Ladies & Gentlemen, The Roselle Park Warriors

Ladies & Gentlemen, The Roselle Park Warriorsthumbnail
By
Published: May 20, 2018 @ 12:00 PM EST

Members of Roselle Park Warriors were recognized at the May 3rd Mayor & Council meeting by the governing body.

Although cricket is not that well-known in Roselle Park nor America, it is the second most popular sport in the world with an estimated third of the world’s population – around 2.5 billion people – playing the game. It was popular in the United States during the early years of America until baseball became the national pastime.

The centuries-old sport had its origins in Europe with it being formalized into a structured sport with rules and laws over 13 score ago in 1744. It spread throughout the world via the countries that were under rule of the empire of Great Britain.  The name is most likely derived from the Old English cryce, which means “stick”.

Here is a very basic rundown of cricket.

The game is played between two (2) teams of 11 players each – and one additional reserve member known as the twelfth man – with a bat, ball, and two wickets on a rectangular strip of the field – called the pitch – in the center of an oval field. Wickets are each constructed of three wooden posts – or stumps – with two smaller sticks, called bails, placed along the top between the stumps and are placed at each end of the pitch.

The game is made up of two innings with each team taking turns batting and bowling. Two umpires call the game while a third umpire makes decisions on too close to call plays. Umpires notify scorers who score the game.

Each team has a captain and at the beginning of the match, a coin is tossed to decide who will bat or bowl first. The batting team sends two batters out to the field – batters always bat in pairs – and the bowling team sends all 11 players out.

The batter stands in front of the wicket to protect it while the bowler tries to hit the wicket with the ball. The bowler bowls the ball to the batter, who tries to hit it and if successful runs to the other end of the pitch and back as many times as possible before the ball is returned.

If the batter hits the ball to the boundary of the oval field, they automatically score four runs. If they hit the ball over the boundary without it touching the ground they automatically score six runs.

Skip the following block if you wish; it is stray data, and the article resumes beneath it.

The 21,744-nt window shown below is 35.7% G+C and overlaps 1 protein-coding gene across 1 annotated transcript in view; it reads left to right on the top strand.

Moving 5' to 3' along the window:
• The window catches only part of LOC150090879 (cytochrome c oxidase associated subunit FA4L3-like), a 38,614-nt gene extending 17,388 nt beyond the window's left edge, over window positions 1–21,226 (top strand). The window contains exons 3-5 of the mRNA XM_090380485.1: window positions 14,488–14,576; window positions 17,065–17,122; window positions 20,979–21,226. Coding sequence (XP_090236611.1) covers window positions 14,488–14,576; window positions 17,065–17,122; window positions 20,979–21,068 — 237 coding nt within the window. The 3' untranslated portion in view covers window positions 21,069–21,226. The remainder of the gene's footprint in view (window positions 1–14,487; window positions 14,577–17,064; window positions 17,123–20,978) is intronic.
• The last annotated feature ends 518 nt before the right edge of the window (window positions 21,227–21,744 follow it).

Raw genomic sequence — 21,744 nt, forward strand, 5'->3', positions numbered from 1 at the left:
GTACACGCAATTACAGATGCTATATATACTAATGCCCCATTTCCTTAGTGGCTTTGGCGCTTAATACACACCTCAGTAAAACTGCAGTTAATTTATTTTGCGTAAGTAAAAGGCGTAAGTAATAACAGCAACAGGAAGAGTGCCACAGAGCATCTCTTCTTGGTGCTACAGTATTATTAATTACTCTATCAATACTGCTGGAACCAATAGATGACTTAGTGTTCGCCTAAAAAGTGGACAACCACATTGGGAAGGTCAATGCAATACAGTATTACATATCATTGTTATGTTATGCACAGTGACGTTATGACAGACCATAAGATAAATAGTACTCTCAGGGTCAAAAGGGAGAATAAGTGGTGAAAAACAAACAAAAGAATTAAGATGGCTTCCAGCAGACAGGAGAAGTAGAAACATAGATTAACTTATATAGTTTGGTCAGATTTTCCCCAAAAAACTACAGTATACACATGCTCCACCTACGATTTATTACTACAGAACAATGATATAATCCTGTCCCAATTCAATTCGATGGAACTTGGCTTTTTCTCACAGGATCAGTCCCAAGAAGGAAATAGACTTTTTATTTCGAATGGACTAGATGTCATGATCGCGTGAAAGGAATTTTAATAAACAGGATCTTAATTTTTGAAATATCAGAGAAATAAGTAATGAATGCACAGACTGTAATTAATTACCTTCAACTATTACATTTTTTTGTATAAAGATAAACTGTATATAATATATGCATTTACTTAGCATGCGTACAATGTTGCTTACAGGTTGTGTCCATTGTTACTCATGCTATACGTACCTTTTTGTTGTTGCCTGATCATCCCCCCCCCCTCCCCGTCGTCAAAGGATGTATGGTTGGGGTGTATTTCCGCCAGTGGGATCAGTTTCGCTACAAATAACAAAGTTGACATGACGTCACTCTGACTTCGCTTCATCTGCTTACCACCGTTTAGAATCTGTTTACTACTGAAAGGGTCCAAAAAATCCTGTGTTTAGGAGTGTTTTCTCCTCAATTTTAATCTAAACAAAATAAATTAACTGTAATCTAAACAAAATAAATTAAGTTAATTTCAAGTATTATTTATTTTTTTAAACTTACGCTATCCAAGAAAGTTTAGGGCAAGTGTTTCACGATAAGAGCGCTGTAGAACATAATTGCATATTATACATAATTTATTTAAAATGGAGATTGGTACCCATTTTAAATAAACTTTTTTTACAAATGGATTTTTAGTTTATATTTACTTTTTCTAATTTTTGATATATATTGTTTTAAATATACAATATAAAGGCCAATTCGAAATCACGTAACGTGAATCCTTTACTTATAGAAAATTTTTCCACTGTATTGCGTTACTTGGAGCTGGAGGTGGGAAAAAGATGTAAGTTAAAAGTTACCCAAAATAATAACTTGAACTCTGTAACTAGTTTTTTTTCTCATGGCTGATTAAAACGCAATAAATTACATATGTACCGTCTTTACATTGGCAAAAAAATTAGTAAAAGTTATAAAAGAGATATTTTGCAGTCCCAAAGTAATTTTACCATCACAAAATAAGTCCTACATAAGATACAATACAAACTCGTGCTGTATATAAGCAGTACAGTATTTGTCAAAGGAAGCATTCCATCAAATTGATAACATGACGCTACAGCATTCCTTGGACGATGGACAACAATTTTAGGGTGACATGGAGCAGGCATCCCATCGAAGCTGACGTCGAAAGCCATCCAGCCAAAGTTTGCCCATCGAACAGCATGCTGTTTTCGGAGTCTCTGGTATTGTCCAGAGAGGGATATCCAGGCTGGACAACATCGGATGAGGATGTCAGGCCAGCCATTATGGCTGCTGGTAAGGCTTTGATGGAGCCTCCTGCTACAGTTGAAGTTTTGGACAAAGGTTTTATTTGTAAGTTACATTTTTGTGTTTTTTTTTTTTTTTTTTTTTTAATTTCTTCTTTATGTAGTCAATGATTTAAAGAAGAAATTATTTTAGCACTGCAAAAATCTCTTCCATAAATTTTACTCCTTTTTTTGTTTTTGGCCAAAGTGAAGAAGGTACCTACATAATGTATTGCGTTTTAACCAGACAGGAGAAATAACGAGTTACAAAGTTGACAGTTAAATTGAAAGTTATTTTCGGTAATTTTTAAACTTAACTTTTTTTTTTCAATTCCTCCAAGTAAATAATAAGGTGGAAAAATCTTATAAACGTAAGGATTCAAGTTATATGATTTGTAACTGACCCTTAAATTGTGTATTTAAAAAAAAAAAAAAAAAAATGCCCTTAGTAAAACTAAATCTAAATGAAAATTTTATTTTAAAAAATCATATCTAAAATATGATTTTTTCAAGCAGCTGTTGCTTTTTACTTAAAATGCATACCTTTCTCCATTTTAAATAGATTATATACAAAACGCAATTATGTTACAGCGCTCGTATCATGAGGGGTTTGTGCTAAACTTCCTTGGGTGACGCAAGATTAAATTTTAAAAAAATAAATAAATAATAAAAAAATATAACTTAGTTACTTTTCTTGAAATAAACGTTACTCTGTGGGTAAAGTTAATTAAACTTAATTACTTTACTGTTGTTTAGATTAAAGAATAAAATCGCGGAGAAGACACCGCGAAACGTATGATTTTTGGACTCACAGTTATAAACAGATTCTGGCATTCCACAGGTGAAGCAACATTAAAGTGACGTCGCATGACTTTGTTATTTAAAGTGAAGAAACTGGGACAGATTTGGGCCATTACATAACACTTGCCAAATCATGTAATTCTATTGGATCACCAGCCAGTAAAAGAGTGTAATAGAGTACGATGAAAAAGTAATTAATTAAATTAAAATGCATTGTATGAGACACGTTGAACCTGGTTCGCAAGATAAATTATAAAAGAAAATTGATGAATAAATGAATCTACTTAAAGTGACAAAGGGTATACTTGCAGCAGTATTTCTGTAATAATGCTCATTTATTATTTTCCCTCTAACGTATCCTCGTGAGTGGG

Single runs can also be scored if the bowler bowls the ball high, wide, or bowls a no-ball and steps over a line called the ‘crease’.

Other ways the runs can be scored according to the cricket rules include no balls, wide balls, byes & leg byes. Cricket rules state that all runs scored by these methods are awarded to the batting team but not the individual batters.

There are many other aspects of cricket along with terms including ‘Legs Before Wicket’,  ‘run out’, and ‘stumped’.

Although the game has more rules than most, it has been growing in popularity, even Roselle Park.

Started some years ago with a group of Roselle Park cricket enthusiasts playing at Roselle Park High School, they became a formalized cricket club called the Roselle Park Warriors in 2014 and joined the New Jersey Softball Cricket League (NJSBCL). The league consists of 120 teams with over 2,500 registered players. The Roselle Park Warriors were runner-up in Division 2 the first year they joined the NJSBCL and were then promoted to Dvision 1.

They now play out of Kawameeh Park (map link) in Union Township but with many of their players either current of former residents of the borough, the over two dozen players take to the field as the Roselle Park Warriors. Their 2018 season started last month and will be playing throughout the summer.

At the presentation, team captain Ajanthan ‘AJ’ Elanganthan spoke on behalf of his players, “On behalf of [the] Warriors team, I am extremely grateful to the Roselle Park mayor and council for hosting us this evening . . . We hope that we can continue to play this great sport for many years to come and [all] youngsters to be introduced to this unique sport down the road.”

During the ceremony there was talk of setting up an exhibition game to be played in the near future somewhere in the borough to give residents a real-life taste of the game played by almost one out of every three people on the planet.

The members of the Roselle Park Warriors recognized were:

  • Ajanthan “AJ” Elanganthan
  • Chintan Kamdar
  • Sandeep Mathai
  • Ramesh Nadarasa
  • Nayan Nayee
  • Parth Pastagia
  • Jay Patel
  • Nikhil Patel
  • Ronak Patel
  • Shalin Patel
  • Vikul Rajpara
  • Ishan Shah
  • Nirmal Shah
  • Parth Shah
  • Prarthit Shah
  • Supan Shah
  • Amritpal Singh
  • Ravi Singh
  • Shubham Singh
  • Sukhwinder Singh
  • Taran Singh
  • Akash Thind
  • Utsav Upadhyay

More information on the Roselle Park Warriors’ 2018 roster and season can be found on the NJSBCL website (schedule link) (team link).

The United States of America Cricket Association’s website (link) has much more information on the game along with a video on cricket which is included below: